India’s top court upheld a demand from the country’s telecoms department for $13 billion in overdue levies and interest last month, hitting the shares of both Vodafone Idea and rival Bharti Airtel.

Vodafone has clashed with Indian authorities over tax and regulatory issues ever since it entered the country with a $11 billion deal to buy 67% of Hutchison Essar in 2007.

The arrival of new entrant Reliance Jio Infocomm in 2016 added to Vodafone’s problems by sparking a brutal price war.

It responded by combining its operations with Idea Cellular, a deal that closed in 2018.

Read said Vodafone was not committing any more equity to India and the country effectively contributed zero value to the company’s share price. As a result of the ruling, it has written down the value of its stake in the joint venture to zero.

It also owns a stake in Indian tower operator Indus Towers, along with Bharti Airtel.

Vodafone’s shares were up 1.7% at 163 pence at 1040 GMT as investors focused on an upgrade to its earnings forecast rather than India.

UPGRADED FORECAST

The world’s second largest mobile operator reported improving organic revenue growth with signs of improvement in Spain and Italy and as it integrates a German cable acquisition.

It said organic service revenue rose 0.3% in the first half, as it returned to growth in the second quarter, while organic core earnings rose 1.4%.

It increased its forecast for adjusted core earnings to €14.8-15 billion from its previous forecast of €13.8-14.2 billion, but said India and lower cash flows following the sale of assets in New Zealand meant free cash flow would be “around” €5.4 billion, rather than the “at least” €5.4 billion previously forecast.

Apart from India, Read said he was pleased with progress.

“This is reflected in our return to top-line growth in the second quarter, which we expect to build upon in the second half of the year in both Europe and Africa,” he said.

Read cut Vodafone’s dividend for the first time in May after tough market conditions and a need to invest in its networks and airwaves caused him to backtrack on his pledge not to reduce the payout.

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Rupee slips below 72-mark against USD

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The Indian rupee dropped below the 72-level against the US dollar in intra-day trade on Wednesday amid growing concerns over country’s poor economic indicators. The Indian currency was trading 57 paise lower at 72.04 against the US dollar at 1548 hours.

On Monday, the local unit had closed at 71.47 against the US dollar.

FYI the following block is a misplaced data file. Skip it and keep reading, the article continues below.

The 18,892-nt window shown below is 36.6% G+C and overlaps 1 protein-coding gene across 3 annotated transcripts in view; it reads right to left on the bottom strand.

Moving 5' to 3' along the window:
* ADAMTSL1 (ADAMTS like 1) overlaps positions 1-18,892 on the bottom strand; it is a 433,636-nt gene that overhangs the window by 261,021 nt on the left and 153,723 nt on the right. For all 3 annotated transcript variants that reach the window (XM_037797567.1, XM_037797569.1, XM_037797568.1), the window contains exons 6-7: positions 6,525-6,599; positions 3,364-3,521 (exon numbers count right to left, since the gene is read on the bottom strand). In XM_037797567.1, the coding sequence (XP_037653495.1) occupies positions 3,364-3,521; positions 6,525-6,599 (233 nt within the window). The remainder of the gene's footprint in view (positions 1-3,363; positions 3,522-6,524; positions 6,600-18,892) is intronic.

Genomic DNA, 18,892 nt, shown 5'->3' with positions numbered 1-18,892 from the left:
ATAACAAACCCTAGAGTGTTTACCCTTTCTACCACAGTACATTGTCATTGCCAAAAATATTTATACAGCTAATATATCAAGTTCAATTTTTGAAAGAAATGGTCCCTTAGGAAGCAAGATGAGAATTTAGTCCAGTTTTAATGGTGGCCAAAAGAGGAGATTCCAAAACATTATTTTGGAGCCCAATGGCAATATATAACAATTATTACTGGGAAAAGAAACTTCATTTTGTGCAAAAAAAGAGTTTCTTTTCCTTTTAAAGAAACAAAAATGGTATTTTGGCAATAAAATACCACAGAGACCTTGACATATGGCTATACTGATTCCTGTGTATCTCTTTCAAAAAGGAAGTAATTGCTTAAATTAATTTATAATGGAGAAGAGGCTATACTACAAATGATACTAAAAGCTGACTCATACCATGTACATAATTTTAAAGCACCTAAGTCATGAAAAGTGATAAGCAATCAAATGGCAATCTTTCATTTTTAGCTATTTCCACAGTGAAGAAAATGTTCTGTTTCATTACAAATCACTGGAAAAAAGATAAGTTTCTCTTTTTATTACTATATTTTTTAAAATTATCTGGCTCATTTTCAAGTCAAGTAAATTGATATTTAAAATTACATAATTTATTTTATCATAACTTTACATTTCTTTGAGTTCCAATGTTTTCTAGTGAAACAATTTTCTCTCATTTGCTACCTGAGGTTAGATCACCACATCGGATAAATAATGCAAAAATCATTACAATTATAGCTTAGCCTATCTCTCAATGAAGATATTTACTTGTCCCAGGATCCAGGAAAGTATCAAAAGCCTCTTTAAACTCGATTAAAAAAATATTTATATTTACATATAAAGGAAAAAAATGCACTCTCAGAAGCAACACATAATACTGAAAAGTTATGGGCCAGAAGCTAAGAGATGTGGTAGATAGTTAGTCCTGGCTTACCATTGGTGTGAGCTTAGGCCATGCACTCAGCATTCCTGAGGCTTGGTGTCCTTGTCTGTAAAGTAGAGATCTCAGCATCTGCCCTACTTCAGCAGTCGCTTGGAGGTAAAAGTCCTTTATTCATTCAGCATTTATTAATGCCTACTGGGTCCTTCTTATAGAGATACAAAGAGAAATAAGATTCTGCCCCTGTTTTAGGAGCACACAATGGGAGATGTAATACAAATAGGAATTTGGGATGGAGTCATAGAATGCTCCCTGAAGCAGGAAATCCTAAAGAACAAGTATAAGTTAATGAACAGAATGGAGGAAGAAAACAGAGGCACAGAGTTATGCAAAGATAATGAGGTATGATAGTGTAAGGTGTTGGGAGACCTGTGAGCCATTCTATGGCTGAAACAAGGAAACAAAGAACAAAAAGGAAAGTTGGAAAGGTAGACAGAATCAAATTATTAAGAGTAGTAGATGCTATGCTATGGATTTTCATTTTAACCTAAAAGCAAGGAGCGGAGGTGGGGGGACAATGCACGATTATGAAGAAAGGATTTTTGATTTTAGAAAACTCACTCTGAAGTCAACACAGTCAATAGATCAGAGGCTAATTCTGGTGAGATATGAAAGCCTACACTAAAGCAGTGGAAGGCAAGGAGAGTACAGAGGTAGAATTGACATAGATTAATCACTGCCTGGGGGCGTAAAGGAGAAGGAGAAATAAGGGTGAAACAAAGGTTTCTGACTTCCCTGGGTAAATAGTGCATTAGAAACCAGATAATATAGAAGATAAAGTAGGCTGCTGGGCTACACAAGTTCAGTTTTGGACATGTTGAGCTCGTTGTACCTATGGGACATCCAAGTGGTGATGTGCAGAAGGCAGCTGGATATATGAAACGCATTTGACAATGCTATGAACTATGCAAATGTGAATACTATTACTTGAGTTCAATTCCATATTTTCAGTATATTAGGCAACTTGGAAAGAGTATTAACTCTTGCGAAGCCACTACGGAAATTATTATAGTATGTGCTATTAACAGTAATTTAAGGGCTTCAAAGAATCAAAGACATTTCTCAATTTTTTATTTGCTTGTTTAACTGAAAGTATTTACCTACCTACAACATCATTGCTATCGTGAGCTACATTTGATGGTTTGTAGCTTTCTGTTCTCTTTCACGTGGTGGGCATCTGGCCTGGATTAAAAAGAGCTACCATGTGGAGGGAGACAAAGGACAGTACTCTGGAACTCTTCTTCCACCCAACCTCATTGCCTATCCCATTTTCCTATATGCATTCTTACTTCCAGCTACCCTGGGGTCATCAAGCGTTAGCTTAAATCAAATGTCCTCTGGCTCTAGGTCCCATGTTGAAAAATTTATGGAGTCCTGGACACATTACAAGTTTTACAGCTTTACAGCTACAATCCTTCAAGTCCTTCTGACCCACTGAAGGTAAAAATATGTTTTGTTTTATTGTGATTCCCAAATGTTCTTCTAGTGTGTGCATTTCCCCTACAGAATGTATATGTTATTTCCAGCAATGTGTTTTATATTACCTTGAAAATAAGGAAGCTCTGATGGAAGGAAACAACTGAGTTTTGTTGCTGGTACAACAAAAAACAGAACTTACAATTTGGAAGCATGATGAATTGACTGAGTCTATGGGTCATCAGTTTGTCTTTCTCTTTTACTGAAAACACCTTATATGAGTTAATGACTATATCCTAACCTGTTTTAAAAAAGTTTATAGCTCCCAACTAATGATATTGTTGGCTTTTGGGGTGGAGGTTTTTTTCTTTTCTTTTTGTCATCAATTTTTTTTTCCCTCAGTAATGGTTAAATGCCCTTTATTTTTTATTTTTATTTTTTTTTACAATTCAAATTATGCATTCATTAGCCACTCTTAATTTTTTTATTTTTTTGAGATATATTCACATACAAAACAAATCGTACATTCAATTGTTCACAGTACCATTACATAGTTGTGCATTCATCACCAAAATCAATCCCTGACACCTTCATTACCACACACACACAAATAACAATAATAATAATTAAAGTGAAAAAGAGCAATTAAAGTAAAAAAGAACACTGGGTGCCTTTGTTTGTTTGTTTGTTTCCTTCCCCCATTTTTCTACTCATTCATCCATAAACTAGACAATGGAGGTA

Forex market was closed on Tuesday for “Guru Nanak Jayanti”.

Forex traders attribute the weakness in the forex market to weak factory output numbers and weak global cues.

Showing signs of sluggishness in the economy, industrial production shrank by 4.3 per cent in September, registering the weakest performance in seven years due to output decline in manufacturing, mining and electricity sectors, as per official data released on Monday.

According to the Central Statistics Office data, 4.3 per cent contraction is the lowest in 2011-12 series of Index of Industrial Production (IIP), which was unveiled in May 2017. The IIP had declined by 0.7 per cent in April, 2012.

Factory output, measured in terms of IIP, had expanded by 4.6 per cent in September 2018.

On the global front, investors remained concerned over uncertainty in US-China trade deal.

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Saudi Aramco takes another step toward first public offering

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Saudi Arabia’s state-owned oil giant Aramco revealed it will sell up to 0.5% of its shares to individual investors, but in a lengthy document published late Saturday it did not disclose how much of the company will be floated when it goes public on the country’s domestic exchange.

Still, the highly-anticipated sale of even just a sliver of the company is expected to make this the world’s biggest initial public offering. Saudi Aramco is the most profitable company globally, producing more than 10 million barrels of crude oil a day, or some 10% of global demand.

Despite questions over Aramco’s valuation and how much of the company will ultimately be for sale on Saudi Arabia’s Tadawul stock exchange, the company’s size and profitability has made it undeniably attractive to potential investors. Trading could begin as soon as Dec. 11, according to state-linked media.

The oil and gas company had profits of $111 billion last year, more than Apple, Royal Dutch Shell and Exxon Mobil combined.

In a roughly 650-page preliminary prospectus, Aramco said the offering period for investors will begin Nov. 17. It will close for individual investors on Nov. 28 and for institutional investors on Dec. 4. Aramco will price its shares on Dec. 5, according to the document.

The company stated its plans to pay out an annual dividend of at least $75 billion starting in 2020, but questions linger over how much Aramco is worth.

Crown Prince Mohammed bin Salman has said the company is worth some $2 trillion, but analysts estimate the value is closer to $1.5 trillion.

The kingdom’s plan to sell a small percentage of the company is part of an ambitious economic overhaul spearheaded by the crown prince to raise new streams of revenue for the oil-dependent country, particularly as oil prices struggle to reach the $75 to $80 price range per barrel analysts say is needed to balance Saudi Arabia’s budget. Brent crude closed Friday at around $62 a barrel.